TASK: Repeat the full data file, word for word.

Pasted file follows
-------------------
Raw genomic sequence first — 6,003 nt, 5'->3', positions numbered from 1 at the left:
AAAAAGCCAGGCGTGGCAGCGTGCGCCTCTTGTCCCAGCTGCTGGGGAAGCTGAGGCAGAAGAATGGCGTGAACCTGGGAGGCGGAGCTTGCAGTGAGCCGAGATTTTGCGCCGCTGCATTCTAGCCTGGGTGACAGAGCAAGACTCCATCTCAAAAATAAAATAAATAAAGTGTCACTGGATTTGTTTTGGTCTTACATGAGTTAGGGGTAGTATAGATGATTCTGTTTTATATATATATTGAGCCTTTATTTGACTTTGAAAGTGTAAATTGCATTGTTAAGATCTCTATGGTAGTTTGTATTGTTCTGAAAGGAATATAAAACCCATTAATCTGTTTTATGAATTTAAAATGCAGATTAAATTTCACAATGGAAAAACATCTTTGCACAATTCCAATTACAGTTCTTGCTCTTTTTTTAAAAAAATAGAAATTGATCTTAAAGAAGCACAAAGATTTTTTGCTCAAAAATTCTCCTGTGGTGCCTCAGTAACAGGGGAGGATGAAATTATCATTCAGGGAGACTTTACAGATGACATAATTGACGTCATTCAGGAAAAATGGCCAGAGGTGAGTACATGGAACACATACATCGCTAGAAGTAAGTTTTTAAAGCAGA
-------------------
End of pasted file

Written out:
Raw genomic sequence first — 6,003 nt, 5'->3', positions numbered from 1 at the left:
AAAAAGCCAGGCGTGGCAGCGTGCGCCTCTTGTCCCAGCTGCTGGGGAAGCTGAGGCAGAAGAATGGCGTGAACCTGGGAGGCGGAGCTTGCAGTGAGCCGAGATTTTGCGCCGCTGCATTCTAGCCTGGGTGACAGAGCAAGACTCCATCTCAAAAATAAAATAAATAAAGTGTCACTGGATTTGTTTTGGTCTTACATGAGTTAGGGGTAGTATAGATGATTCTGTTTTATATATATATTGAGCCTTTATTTGACTTTGAAAGTGTAAATTGCATTGTTAAGATCTCTATGGTAGTTTGTATTGTTCTGAAAGGAATATAAAACCCATTAATCTGTTTTATGAATTTAAAATGCAGATTAAATTTCACAATGGAAAAACATCTTTGCACAATTCCAATTACAGTTCTTGCTCTTTTTTTAAAAAAATAGAAATTGATCTTAAAGAAGCACAAAGATTTTTTGCTCAAAAATTCTCCTGTGGTGCCTCAGTAACAGGGGAGGATGAAATTATCATTCAGGGAGACTTTACAGATGACATAATTGACGTCATTCAGGAAAAATGGCCAGAGGTGAGTACATGGAACACATACATCGCTAGAAGTAAGTTTTTAAAGCAGA